Over the last couple of years we’ve seen the forefathers of the FPS genre—both Doom and Wolfenstein—reborn anew, their core sensibilities intact but doused in a modern coat of blood and guts. While id Software and MachineGames revitalized their respective aging franchises for a new generation, indie developer Pixel Titans is hedging their bets on the existence of an audience looking to take a step back in time rather than forward. Unabashedly touting a top-of-the-line look and feel circa 1996, Strafe aims for our nostalgia nerve but mostly fails to make contact.
Wearing its influences with pride, Strafe sends you down blood-soaked hallways in search of scrap and color-coded keycards, all while flooding the screen with mindless swarms of enemies who neither rouse your fear nor command your admiration for how they’ve been designed. The pixilated faces of the green-haired zombies featured in 1993’s Doom exhibit more emotion than any of the soulless adversaries you’ll run into here, and they were seemingly more intelligent too. Unless you’re facing enemies wielding projectile weapons, Strafe’s A.I. rarely forces the player to perform the titular action, as simply back-peddling and unloading your clip will often be enough to take down the hordes as they run at you, mindlessly, in single-file formation. Players who manage to make decent headway into the game will come across more formidable foes, but they lack characterization, which is a gripe that can be levied against most aspects of the game.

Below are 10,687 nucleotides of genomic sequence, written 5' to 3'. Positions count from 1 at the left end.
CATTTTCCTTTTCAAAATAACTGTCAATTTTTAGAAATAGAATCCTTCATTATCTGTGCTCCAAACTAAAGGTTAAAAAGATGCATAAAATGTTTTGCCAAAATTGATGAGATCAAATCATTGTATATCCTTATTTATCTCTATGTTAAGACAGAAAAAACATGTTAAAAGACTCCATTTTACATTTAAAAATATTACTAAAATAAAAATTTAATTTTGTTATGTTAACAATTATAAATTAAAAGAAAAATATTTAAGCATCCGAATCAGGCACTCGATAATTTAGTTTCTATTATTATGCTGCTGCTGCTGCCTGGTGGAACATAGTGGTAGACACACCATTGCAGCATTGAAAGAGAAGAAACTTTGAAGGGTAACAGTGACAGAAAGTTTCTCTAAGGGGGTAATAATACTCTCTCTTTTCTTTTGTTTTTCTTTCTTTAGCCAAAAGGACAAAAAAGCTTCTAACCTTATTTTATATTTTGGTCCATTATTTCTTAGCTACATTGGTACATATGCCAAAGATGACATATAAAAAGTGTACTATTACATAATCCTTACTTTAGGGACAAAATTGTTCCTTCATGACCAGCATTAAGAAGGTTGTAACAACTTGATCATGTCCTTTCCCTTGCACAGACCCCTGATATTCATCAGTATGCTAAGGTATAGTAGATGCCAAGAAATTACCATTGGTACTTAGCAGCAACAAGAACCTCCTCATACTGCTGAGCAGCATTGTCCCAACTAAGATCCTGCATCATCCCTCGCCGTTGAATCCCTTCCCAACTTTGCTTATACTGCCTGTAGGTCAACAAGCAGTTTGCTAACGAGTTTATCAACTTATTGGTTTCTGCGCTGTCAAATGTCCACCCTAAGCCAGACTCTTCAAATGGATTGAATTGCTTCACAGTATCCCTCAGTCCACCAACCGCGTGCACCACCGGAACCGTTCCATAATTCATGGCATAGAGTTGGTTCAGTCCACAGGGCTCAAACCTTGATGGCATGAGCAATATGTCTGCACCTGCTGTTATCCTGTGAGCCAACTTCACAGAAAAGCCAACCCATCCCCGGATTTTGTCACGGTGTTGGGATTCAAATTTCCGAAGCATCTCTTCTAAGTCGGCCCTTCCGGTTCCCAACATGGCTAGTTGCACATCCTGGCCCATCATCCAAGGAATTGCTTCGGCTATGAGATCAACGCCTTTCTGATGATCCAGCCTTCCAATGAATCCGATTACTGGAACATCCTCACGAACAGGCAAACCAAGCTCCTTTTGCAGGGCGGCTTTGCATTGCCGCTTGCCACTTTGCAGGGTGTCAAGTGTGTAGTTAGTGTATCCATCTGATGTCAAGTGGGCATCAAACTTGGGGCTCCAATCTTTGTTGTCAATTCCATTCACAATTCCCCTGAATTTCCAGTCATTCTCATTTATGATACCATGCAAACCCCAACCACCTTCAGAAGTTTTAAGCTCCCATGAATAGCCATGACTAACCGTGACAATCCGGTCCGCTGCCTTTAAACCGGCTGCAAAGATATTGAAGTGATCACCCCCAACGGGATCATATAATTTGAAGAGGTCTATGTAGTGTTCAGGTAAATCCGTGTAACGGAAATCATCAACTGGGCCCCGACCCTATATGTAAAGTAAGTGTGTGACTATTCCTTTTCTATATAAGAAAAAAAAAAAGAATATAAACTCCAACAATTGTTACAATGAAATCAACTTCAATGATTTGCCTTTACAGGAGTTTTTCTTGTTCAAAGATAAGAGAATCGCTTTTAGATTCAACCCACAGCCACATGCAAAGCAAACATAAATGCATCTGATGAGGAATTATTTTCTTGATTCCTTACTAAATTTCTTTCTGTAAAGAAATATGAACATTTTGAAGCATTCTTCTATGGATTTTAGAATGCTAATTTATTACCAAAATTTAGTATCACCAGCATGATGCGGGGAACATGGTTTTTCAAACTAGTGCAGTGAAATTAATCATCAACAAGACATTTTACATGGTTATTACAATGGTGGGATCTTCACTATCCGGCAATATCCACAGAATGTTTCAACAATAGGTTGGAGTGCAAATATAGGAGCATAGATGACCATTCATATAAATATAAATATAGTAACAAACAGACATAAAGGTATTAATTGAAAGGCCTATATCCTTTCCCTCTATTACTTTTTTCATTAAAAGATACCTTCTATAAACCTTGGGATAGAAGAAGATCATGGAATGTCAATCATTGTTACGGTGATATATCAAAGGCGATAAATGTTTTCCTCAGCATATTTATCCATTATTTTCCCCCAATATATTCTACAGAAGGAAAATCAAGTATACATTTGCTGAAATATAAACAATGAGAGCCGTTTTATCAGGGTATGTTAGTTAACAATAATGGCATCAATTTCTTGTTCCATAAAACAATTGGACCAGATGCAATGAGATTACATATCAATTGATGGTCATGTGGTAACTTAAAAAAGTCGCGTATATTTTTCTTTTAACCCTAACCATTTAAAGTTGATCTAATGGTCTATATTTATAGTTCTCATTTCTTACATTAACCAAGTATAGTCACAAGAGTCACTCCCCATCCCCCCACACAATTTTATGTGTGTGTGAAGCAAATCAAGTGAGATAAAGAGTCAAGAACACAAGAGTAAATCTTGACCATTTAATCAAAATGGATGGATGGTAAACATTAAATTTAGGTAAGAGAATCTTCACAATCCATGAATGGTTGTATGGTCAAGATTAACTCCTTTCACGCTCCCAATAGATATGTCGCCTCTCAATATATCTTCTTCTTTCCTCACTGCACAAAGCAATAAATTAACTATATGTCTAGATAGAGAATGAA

Where it sets itself apart from actual ‘90s-era shooters is with its light sprinkling of procedurally generated elements.
While the A.I. is neither clever nor memorable, the act of blowing them to bits is delightfully entertaining. Strafe features a wide assortment of tools with which players can dismember and disembowel their opposition, and the game certainly does a respectable job of upping the ante in the blood-and-gore departments. From the rail gun to the rocket launcher, the game’s arsenal of weaponry is pretty standard fare, and none of the guns carry a heft about them that would put them in the same tier as Doom’s Super Shotgun, but there’s no denying the joy of watching limbs fly every which way as shotgun blasts and particle beams rip and tear enemies to shreds.
Where Strafe sets itself apart from actual ’90s-era shooters is with its light sprinkling of procedurally generated elements. The beginning of each area is set in stone, but the adjacent rooms are an assortment pulled from a set pool of pre-designed zones. After a dozen or so runs, areas will begin to look more and more familiar, and it’s interesting to see how the game connects previously closed-off areas into one flowing environment, but the system is far from perfect. Often you’ll find yourself walking down hallways that serve no purpose and abruptly end with no items or secrets to be found—and as a result, levels are hit and miss, with none truly making a name for themselves.
The procedurally generated approach also causes a disconnect between the game’s intended pace and the end result. The Doom reboot is the perfect representation of a balls-to-the-wall shooter that pushes players to think on their feet and move at breakneck speeds, stringing kills together in a nonstop symphony of death and destruction. Strafe attempts to emulate that same experience, and succeeds in a way, as its frenetic movement and deadly weaponry allow you to cause havoc on a grand-scale level, but the game’s systems don’t necessarily incentivize a high-risk, high-reward style of play. As with any game relying on procedural generation, there’s a high reliance on luck. While each level is guaranteed to have a station where you can convert scrap into either ammo or armor, there’s no guarantee as to the amount of currency, ammo, health, and weapons that you’ll find during your escapades, and when a single death means reverting all the way back to the beginning, an overly cautious mindset is instilled, resulting in a game that oddly ends up distancing itself from the exact playstyle it seemingly wanted to achieve.